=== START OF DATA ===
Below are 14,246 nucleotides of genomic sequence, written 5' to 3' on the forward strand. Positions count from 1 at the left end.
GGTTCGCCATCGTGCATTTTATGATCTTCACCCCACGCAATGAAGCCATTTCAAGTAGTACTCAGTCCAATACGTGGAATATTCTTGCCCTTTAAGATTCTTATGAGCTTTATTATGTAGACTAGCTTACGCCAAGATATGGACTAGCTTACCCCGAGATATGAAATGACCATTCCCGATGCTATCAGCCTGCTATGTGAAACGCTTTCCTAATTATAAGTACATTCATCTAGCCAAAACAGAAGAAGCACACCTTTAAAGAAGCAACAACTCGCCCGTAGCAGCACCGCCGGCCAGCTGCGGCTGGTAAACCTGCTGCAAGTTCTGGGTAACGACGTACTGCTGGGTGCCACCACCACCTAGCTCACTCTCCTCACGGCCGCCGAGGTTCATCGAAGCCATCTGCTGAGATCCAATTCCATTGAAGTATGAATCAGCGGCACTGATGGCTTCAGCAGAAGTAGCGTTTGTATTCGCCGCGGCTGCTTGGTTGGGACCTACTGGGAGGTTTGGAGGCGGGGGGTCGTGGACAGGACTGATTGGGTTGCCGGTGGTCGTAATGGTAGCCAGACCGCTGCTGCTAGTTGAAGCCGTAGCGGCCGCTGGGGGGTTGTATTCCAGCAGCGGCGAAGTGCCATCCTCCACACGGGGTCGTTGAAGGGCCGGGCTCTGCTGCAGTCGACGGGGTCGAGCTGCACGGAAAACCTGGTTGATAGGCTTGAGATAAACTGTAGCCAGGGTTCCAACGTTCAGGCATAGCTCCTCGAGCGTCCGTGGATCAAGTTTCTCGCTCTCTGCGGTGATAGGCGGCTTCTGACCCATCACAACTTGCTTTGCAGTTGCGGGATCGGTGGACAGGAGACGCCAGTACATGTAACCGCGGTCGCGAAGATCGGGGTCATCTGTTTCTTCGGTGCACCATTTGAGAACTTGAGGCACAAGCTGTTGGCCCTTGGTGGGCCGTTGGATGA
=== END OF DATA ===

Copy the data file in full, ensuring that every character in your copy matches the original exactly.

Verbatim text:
Below are 14,246 nucleotides of genomic sequence, written 5' to 3' on the forward strand. Positions count from 1 at the left end.
GGTTCGCCATCGTGCATTTTATGATCTTCACCCCACGCAATGAAGCCATTTCAAGTAGTACTCAGTCCAATACGTGGAATATTCTTGCCCTTTAAGATTCTTATGAGCTTTATTATGTAGACTAGCTTACGCCAAGATATGGACTAGCTTACCCCGAGATATGAAATGACCATTCCCGATGCTATCAGCCTGCTATGTGAAACGCTTTCCTAATTATAAGTACATTCATCTAGCCAAAACAGAAGAAGCACACCTTTAAAGAAGCAACAACTCGCCCGTAGCAGCACCGCCGGCCAGCTGCGGCTGGTAAACCTGCTGCAAGTTCTGGGTAACGACGTACTGCTGGGTGCCACCACCACCTAGCTCACTCTCCTCACGGCCGCCGAGGTTCATCGAAGCCATCTGCTGAGATCCAATTCCATTGAAGTATGAATCAGCGGCACTGATGGCTTCAGCAGAAGTAGCGTTTGTATTCGCCGCGGCTGCTTGGTTGGGACCTACTGGGAGGTTTGGAGGCGGGGGGTCGTGGACAGGACTGATTGGGTTGCCGGTGGTCGTAATGGTAGCCAGACCGCTGCTGCTAGTTGAAGCCGTAGCGGCCGCTGGGGGGTTGTATTCCAGCAGCGGCGAAGTGCCATCCTCCACACGGGGTCGTTGAAGGGCCGGGCTCTGCTGCAGTCGACGGGGTCGAGCTGCACGGAAAACCTGGTTGATAGGCTTGAGATAAACTGTAGCCAGGGTTCCAACGTTCAGGCATAGCTCCTCGAGCGTCCGTGGATCAAGTTTCTCGCTCTCTGCGGTGATAGGCGGCTTCTGACCCATCACAACTTGCTTTGCAGTTGCGGGATCGGTGGACAGGAGACGCCAGTACATGTAACCGCGGTCGCGAAGATCGGGGTCATCTGTTTCTTCGGTGCACCATTTGAGAACTTGAGGCACAAGCTGTTGGCCCTTGGTGGGCCGTTGGATGA